By Alex Matthews and Luke Johnston
An animal mad pensioner has visited her favourite zoo twice a month – ever since it opened 80 years ago.
Muriel Thatcher, 91, from Wolverhampton, West Midlands, calls Dudley Zoo her “second home” after never missing her twice-monthly trip to see its inhabitants.
In total she has racked up an incredible 2,084 visits after she first walked through its gates with her mother and sister aged just 10.
Muriel regularly catches two buses to make a three-hour round trip and has been awarded a lifetime membership for her loyalty.
She even celebrated her 90th birthday at the zoo and was allowed into the gorilla enclosure to give them a drink of Ribena.
She has also adopted 28 of the animals to help with their upkeep and has framed photos of them posted around her flat.
The retired auxiliary nurse said: “I absolutely adore Dudley Zoo. I don’t know what I’d do without it. It’s been such an enormous part of my life.
“Even when I’m feeling a bit under the weather I still pay a visit. Nothing will stop me going.
“I have been over 2,000 times now and it never gets old – unlike me!
“Definitely one of my favourite moments was spending my 90th birthday there. I went with my family and there were about 26 of us.
“I’ve somehow become a bit of a celebrity at the zoo so they let me into the gorilla enclosure with a handler and I got to feed and give a drink to them.
“But my favourite gorilla, the gorgeous Benji, had clearly had enough to drink so he squirted it straight back in my face.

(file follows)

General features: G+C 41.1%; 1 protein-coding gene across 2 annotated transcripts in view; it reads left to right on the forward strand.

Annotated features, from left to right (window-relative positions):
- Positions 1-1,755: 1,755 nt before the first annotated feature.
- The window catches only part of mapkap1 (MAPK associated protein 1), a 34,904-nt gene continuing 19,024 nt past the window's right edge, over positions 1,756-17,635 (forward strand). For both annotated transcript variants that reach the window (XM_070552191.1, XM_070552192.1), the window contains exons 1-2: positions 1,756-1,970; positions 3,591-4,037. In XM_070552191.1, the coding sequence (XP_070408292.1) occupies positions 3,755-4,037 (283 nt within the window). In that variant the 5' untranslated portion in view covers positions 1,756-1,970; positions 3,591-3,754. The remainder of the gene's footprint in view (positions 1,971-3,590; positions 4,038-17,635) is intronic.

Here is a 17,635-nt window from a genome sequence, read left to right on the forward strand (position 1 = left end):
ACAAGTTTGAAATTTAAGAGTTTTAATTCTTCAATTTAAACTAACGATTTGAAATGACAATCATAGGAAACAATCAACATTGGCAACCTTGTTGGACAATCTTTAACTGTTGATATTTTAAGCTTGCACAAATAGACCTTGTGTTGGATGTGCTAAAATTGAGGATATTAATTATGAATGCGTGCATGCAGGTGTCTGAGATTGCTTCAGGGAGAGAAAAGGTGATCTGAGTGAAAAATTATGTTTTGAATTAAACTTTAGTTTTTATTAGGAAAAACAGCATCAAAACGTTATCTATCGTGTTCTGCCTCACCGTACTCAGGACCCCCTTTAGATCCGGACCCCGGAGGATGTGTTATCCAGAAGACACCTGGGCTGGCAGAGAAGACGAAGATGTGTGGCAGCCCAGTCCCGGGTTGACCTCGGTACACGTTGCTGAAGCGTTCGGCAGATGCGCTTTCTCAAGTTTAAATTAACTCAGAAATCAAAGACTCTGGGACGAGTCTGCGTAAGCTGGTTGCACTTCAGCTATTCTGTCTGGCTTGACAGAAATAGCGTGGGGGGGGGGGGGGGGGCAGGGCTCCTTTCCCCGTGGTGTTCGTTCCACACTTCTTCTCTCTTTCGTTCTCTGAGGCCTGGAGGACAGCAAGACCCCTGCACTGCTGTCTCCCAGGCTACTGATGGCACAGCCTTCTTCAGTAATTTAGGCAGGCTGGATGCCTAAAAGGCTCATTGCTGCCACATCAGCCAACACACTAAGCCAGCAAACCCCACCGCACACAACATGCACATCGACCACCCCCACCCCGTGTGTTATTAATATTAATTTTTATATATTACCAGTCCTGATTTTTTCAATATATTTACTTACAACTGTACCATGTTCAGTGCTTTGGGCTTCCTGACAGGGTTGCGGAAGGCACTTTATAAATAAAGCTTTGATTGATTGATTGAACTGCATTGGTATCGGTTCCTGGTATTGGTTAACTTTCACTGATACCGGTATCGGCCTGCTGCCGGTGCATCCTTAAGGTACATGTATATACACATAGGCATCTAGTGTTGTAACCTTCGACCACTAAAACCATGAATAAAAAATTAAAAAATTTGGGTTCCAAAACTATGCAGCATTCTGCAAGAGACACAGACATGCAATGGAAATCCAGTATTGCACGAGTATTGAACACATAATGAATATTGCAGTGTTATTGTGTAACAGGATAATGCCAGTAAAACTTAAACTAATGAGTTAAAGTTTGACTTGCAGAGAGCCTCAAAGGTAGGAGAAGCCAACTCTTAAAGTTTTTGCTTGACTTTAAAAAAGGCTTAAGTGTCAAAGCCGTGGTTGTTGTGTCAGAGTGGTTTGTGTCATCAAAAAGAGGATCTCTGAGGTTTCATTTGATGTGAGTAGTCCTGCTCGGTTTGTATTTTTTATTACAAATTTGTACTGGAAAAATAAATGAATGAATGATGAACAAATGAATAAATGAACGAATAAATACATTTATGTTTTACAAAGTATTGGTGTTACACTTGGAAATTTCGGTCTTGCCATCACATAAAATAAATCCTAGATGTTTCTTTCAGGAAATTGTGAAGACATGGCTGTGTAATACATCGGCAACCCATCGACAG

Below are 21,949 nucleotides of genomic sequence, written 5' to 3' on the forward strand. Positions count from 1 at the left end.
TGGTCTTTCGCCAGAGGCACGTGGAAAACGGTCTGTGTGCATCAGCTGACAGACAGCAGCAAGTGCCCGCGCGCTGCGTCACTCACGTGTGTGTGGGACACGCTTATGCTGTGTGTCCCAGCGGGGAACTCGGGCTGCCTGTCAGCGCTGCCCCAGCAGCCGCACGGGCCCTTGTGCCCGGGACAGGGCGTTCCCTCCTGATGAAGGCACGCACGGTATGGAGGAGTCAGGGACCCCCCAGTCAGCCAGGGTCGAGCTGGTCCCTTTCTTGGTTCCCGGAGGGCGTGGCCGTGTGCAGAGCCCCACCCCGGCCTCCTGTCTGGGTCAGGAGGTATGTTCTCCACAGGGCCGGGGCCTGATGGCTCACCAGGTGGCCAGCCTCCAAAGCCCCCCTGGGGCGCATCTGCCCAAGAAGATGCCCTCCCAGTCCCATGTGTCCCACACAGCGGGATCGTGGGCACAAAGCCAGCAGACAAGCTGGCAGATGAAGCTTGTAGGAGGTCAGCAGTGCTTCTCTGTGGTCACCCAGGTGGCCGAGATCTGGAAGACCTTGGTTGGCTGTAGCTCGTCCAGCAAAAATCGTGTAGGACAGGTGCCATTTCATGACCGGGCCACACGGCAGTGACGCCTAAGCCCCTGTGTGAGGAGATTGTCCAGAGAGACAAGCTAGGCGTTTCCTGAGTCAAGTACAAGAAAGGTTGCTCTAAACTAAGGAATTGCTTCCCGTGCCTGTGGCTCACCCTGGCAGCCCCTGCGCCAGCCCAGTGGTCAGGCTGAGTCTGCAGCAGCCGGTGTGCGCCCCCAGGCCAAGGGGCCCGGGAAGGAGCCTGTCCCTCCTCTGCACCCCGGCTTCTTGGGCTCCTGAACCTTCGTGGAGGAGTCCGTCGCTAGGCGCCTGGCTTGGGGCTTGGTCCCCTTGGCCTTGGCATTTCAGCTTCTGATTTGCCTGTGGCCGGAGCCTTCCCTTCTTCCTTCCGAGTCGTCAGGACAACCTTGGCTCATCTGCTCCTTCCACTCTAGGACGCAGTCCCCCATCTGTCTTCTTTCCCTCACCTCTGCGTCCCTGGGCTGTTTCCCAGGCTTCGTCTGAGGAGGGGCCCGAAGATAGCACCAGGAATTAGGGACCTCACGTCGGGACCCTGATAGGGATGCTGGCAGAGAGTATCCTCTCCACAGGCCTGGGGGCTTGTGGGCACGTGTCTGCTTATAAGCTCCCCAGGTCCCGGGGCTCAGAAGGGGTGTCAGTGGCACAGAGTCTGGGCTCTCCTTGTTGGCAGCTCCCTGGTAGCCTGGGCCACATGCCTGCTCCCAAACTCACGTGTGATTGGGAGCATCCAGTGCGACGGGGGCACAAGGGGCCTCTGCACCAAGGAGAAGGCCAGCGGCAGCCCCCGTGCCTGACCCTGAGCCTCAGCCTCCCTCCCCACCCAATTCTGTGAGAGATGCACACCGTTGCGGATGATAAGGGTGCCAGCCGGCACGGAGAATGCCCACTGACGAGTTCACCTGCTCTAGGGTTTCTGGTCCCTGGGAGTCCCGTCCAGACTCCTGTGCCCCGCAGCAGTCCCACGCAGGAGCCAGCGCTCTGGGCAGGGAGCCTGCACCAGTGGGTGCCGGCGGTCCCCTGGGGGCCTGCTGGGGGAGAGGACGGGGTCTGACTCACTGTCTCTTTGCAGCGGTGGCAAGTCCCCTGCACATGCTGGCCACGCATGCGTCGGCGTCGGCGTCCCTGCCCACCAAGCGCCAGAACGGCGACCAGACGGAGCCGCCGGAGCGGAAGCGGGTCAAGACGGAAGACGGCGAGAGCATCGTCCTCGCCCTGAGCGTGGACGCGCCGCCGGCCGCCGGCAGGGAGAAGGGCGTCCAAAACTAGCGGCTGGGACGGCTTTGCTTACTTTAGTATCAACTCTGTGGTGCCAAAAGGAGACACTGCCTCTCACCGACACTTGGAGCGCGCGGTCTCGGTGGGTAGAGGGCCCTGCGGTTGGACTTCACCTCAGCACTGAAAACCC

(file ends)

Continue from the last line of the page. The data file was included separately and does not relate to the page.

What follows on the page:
“I spend the rest of my day covered in Ribena, but it was very funny. I loved getting so close to them and being the other side of the fence.”
Muriel first went to the zoo on its opening day back in June 1937.
She queued for three hours with her mum and her sister to get inside, but once she started looking around the self-confessed animal lover was hooked.
Muriel continued to visit the zoo during the Second World War, often on Wednesdays when the entry price was reduced.
And after she took her first job as an assistant at department store Beatties, she spent one shilling six-pence of her 10 shilling weekly wages on bus fare and entry to the zoo.
Muriel said: “I remember how excited my sister and I were on our first visit. It was like stepping into another world.
“We had to convince our mother to stay in the queue as it was so long. But it was entirely worth it.
“It sparked a lifelong love of the zoo for me. I never moved away from the area and always wanted to keep going back.
“During the war the zoo closed very early because of the blackouts, but I remember it being even more exciting because it was mostly staffed by women.
“Because food was so scarce I used to try and take some scraps for the animals as I felt so sorry for them
“I used to have to scrimp and save pocket money, but when I got my first job at 14 I was happy to spend my wages on going. The buses were very cheap then.”
Muriel has continued to care about the welfare of the animals and has adopted 28 of them, most recently a bat.
She has also visited other zoos all over the country, including Chester, Paignton, and West Midlands Safari Park, but says none of them can match up to her beloved Dudley.
Muriel said: “I thought it was a nice way to give something back. I get little pictures of the animals sent to me and I keep them around my house.
“It’s lovely to look at them and know that I am helping. My favourite animals are tigers, although Benji the gorilla is definitely my favourite at Dudley.
“There is no other place like it. No other zoo I have seen has a patch on it.”